Coal from a coal seam gas well rig in the Pilliga forest, part of Santos' Narrabri gas project (Image: AAP/Dean Lewins)

Corporate compassion We here in the Crikey bunker have no need for clocks. We tell the time based on a far more reliable measure: the 10 seconds it takes a huge company to attempt to gobble up the goodwill of whatever social justice movement happens to be trending (while bravely ignoring its own past).

So it was with Black Lives Matter, so it was with Pride, and so it is with NAIDOC Week.

We’re sure Santos’ commitment to proudly “Heal Country” is news to the dozens of Indigenous-led groups who vehemently oppose its plans to frack at its project in Narrabri.

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McGowan on and on Over in Western Australia, Emperor Premier Mark McGowan’s famed tardiness to his own press conferences has finally been summed up in table form:

University of WA masters student Angus Hughes found, via assiduous scraping of ABC footage and cross-referencing with the “What time is Mark McGowan’s press conference?” Twitter feed, that only four of McGowan’s 39 pressers over the time measured started when they were supposed to. The data, alas, is already out of date. While the previously longest wait during the sample period came in at 32 minutes, just yesterday McGowan bested that, keeping his constituents waiting for 34 minutes.

Eff-all for farmers Senator for coal Matt Canavan has said out loud something we’ve long assumed was the case: agriculture and farming is actually a very minor concern for the National Party. As noted by The Land, Canavan told the Guardian Australia podcast:

About 5% of our voters are farmers; it’s about 2% of the overall population. So 95% of our voters don’t farm, aren’t farmers or don’t own farmland.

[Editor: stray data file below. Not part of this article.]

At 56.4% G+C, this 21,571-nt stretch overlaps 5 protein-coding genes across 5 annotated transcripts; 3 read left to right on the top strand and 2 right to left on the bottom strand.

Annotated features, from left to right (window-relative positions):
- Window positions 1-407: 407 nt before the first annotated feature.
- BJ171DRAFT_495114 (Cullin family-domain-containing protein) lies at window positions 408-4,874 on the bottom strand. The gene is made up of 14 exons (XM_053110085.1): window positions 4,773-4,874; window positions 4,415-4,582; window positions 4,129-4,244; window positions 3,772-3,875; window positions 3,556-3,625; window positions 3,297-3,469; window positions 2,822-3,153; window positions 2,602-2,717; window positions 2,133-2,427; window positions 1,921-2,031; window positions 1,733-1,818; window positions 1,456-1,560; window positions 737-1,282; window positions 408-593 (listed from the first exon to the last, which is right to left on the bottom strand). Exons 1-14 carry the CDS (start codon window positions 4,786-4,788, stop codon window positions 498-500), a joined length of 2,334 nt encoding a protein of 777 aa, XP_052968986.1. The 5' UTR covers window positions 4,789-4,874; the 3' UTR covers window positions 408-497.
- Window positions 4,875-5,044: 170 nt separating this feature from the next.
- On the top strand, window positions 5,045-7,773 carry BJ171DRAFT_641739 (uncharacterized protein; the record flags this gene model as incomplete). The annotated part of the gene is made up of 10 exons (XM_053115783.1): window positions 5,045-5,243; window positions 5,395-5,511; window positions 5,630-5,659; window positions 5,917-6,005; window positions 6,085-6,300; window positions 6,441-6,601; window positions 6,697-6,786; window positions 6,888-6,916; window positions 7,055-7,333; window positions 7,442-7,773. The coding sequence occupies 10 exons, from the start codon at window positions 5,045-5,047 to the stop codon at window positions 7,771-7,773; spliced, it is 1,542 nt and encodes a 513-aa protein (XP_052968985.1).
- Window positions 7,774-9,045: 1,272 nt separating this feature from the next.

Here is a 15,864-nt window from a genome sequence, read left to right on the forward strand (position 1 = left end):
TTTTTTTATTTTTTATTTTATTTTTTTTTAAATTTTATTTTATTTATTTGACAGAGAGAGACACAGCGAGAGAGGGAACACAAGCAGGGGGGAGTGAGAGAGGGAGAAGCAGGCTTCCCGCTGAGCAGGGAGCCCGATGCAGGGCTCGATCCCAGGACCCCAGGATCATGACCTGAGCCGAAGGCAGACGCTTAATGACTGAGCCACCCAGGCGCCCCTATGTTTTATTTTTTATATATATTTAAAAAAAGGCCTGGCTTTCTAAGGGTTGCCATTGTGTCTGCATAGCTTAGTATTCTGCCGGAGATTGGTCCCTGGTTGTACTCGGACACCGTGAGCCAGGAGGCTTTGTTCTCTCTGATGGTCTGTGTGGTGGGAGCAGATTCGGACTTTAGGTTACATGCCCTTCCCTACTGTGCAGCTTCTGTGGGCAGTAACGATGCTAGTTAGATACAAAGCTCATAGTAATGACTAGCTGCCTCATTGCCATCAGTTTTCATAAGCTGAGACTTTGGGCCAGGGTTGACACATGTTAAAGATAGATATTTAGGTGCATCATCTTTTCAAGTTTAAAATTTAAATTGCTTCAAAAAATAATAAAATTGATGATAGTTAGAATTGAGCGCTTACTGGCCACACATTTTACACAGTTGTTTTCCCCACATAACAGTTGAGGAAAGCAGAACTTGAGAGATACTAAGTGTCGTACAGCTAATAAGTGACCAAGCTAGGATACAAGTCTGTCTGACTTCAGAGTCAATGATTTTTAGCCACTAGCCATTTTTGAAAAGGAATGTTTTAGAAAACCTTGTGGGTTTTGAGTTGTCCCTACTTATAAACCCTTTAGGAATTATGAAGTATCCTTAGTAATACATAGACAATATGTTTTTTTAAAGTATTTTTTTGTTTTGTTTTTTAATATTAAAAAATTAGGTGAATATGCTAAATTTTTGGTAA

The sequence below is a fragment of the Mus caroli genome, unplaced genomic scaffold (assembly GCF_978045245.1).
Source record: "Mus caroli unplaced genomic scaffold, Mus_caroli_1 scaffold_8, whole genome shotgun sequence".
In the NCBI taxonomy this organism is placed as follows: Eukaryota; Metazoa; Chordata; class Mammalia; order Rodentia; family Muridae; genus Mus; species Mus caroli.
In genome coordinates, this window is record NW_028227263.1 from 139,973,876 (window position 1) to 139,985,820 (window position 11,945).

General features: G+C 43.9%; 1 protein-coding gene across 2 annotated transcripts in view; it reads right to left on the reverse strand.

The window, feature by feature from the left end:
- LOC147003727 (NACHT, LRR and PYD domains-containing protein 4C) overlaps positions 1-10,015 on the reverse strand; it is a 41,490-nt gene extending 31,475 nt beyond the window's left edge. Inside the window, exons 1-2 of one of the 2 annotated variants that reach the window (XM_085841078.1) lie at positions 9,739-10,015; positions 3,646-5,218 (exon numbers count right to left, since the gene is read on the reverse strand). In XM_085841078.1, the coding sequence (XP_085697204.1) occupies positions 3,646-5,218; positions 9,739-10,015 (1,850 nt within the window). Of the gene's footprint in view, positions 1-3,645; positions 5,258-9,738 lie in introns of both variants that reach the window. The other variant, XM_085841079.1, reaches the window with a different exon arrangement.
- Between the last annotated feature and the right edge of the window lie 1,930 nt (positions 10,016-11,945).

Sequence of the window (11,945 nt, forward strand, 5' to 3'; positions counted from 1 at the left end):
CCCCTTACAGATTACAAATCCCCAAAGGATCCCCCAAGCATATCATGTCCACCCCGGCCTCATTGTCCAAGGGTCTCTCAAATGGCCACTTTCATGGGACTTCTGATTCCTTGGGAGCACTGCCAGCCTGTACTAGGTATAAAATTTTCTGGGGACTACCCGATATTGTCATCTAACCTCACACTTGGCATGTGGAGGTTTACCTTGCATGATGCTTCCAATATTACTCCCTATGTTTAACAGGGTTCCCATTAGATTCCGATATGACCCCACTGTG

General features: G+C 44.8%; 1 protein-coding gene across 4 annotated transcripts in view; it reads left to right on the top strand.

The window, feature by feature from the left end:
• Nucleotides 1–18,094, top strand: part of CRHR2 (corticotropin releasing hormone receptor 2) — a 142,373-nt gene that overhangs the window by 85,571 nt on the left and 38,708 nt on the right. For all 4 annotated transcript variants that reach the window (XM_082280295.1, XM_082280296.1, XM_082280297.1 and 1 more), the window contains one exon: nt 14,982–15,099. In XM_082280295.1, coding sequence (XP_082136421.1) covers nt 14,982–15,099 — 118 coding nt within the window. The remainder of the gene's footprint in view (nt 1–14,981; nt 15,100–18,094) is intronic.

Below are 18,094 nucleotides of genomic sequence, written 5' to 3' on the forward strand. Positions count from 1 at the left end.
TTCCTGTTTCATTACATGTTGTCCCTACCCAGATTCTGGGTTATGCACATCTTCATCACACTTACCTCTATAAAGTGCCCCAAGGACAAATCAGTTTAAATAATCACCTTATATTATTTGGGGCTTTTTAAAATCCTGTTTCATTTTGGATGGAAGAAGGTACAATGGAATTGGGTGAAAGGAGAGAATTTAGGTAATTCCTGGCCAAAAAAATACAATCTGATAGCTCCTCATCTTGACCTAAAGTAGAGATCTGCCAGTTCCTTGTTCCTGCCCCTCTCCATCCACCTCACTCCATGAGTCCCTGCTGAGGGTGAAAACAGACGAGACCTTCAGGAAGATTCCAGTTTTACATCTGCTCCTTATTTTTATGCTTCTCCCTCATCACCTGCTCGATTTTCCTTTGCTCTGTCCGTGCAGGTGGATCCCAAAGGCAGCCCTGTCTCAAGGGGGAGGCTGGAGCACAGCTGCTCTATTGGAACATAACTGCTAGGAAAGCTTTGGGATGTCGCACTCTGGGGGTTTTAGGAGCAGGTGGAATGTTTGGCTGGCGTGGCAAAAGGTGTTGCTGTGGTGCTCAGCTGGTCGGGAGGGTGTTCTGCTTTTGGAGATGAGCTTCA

Which might explain why it so regularly duds the constituency it is assumed to represent — say, by returning an aggressive opponent of a net zero target to the party leadership, while the National Farmers’ Federation pushes for net zero by 2050, Meat and Livestock Australia pursues net zero by 2030, and the dairy sector commits to a 30% reduction by 2030. We’re glad to have that cleared up.

Taking it to the Banks Julia Banks certainly has a way of eliciting the absolute worst and laziest rhetoric from her former colleagues.

Remember when she first spoke out about bullying in the Liberal Party in the aftermath of Malcolm Turnbull’s axing way back in 2018? We got Victorian Liberal president Michael Kroger: “This is politics. People speak strongly. People raise their voices.” Former senator Helen Kroger gave the vocal equivalent of a shrug: “Politics is clearly not for everyone.” Meanwhile Craig Kelly, who has since followed Banks’ example and quit the party over his principles (in his case, that Pete Evans should be the nation’s chief health officer), suggested Banks ought to “roll with the punches”.

We decided to look up what Scott Morrison, at the time less than a week into the top job, had to say on the matter. We regret to say his response may be the laziest of all. Apart from a bizarre attempt to link Australia’s border protection regime to his own strong anti-bullying stance, the pro-forma “conservative bloke proves his bona fides on gender matters” response dribbled listlessly past his lips:

QUESTION: Julia Banks has publicly condemned your party colleagues for bullying and intimidation. Did you try to discourage her from quitting, have you spoken to her, and are you ordering an inquiry into bullying and intimidation within the Liberal Party?

MORRISON: Well I have no truck with bullying or intimidation in whatever form it is. I said the other day when it comes to keeping Australians safe — that means everything from what we do on our borders through to ensuring we speak out on things that prevent bullying in the classroom or anywhere else. I am the father of two young daughters and I have no truck with that sort of culture or behaviour.

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Peter Fray
Peter Fray
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